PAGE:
Impact of interventions to reduce Alzheimer's disease pathology on the prevalence of dementia in the oldest-old

Ron Brookmeyer, Claudia H. Kawas, Nada Abdallah, Annlia Paganini-Hill, Ronald C. Kim, María M. Corrada

Research output: Contribution to journalArticlepeer-review

21 Scopus citations


Introduction The number of persons aged >90 years will grow significantly in coming decades. This group has the highest rates of dementia, most commonly Alzheimer's disease (AD). Methods Using The 90+ Study, we developed a statistical model for dementia risk based on brain pathologies. Intervention scenarios which reduce or eliminate AD pathology were considered, and the numbers of dementia cases among the U.S. oldest-old that could be prevented were estimated. Results The U.S. dementia prevalence among the oldest-old will increase from 1.35 million in 2015 to 4.72 million in 2050. If interventions eliminate AD pathology, dementia prevalence would be reduced by approximately 50%, averting nearly 2.4 million cases in 2050. However, large numbers of dementia cases would still remain. Discussion Reducing AD pathology would significantly decrease the public health burden of dementia. However, other interventions are needed to address the burden associated with other dementing pathologies prevalent in the oldest-old.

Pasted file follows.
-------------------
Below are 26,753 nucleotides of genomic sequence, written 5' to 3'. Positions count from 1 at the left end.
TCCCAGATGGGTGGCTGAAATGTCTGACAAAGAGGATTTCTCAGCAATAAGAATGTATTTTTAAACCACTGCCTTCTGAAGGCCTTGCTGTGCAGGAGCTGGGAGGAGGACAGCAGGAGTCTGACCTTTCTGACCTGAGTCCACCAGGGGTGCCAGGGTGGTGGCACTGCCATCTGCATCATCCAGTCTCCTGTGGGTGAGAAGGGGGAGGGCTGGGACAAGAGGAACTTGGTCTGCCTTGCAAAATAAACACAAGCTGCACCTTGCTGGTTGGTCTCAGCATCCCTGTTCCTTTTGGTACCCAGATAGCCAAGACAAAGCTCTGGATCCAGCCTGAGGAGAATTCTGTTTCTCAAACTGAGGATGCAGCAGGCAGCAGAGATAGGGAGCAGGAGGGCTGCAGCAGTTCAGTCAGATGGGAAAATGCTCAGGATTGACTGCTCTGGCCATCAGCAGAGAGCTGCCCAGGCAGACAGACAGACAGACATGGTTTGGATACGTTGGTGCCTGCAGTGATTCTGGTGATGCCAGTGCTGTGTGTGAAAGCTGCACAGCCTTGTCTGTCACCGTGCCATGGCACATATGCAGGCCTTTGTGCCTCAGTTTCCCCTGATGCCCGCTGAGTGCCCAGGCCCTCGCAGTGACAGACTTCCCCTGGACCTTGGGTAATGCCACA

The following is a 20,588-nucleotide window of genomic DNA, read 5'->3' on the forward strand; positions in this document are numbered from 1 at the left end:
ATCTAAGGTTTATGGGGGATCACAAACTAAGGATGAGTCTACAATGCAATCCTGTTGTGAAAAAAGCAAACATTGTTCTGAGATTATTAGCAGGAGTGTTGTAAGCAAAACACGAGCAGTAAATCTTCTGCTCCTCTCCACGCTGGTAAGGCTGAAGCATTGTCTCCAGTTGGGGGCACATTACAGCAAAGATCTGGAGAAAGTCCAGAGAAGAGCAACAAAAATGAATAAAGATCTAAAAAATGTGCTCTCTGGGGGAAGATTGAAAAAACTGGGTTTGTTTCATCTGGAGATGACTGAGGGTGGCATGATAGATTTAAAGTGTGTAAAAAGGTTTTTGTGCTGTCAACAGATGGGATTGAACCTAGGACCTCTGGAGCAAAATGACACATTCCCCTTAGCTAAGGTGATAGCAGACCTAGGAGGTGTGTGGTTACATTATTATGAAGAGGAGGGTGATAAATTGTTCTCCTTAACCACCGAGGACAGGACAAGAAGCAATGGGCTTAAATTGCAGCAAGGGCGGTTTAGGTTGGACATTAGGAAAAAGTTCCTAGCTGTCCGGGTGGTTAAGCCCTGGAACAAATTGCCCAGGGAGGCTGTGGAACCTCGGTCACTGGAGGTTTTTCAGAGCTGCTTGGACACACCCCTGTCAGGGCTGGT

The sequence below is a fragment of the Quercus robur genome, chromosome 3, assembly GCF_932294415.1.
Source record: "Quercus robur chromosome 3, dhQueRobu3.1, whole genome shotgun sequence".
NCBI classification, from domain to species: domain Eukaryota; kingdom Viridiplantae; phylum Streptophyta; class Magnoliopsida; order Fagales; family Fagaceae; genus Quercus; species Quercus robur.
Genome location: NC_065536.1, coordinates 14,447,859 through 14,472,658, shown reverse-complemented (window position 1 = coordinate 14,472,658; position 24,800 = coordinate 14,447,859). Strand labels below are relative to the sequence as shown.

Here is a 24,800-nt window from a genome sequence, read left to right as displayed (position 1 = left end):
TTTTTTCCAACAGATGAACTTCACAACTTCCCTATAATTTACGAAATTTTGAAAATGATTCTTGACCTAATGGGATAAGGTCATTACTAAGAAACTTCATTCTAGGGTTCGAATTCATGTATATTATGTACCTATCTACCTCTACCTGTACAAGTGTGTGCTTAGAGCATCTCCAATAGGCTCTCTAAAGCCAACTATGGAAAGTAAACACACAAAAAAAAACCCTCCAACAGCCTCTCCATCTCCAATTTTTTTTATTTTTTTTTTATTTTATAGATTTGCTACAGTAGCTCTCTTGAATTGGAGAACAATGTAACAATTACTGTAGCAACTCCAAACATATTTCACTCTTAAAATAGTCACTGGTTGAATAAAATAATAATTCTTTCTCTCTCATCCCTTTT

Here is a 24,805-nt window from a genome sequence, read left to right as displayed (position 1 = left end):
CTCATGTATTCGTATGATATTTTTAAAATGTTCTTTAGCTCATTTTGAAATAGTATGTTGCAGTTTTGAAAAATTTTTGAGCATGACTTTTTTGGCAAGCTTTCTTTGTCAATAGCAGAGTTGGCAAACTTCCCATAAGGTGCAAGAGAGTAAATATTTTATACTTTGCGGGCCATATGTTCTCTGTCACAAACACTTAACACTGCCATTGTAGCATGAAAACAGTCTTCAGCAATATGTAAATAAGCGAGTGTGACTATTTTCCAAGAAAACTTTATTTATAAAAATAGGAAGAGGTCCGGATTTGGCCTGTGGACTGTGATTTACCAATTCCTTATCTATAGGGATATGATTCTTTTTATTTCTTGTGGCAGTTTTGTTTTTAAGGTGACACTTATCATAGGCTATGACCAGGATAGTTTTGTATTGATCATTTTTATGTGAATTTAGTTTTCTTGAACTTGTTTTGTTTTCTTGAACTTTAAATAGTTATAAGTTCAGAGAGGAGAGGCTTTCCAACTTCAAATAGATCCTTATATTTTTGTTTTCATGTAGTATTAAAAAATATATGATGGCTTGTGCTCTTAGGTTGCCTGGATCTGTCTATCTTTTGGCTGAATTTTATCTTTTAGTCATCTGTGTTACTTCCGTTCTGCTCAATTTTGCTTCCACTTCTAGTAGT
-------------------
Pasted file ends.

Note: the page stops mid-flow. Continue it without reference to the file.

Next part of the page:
Original languageEnglish (US)
Pages (from-to)225-232
Number of pages8
JournalAlzheimer's and Dementia
Issue number3
StatePublished - Mar 1 2016


  • Alzheimer's disease
  • Dementia
  • Intervention
  • Oldest-old
  • Pathology
  • Prediction
  • Prevalence
  • Prevention

ASJC Scopus subject areas

  • Epidemiology
  • Health Policy
  • Developmental Neuroscience
  • Clinical Neurology
  • Geriatrics and Gerontology
  • Psychiatry and Mental health
  • Cellular and Molecular Neuroscience


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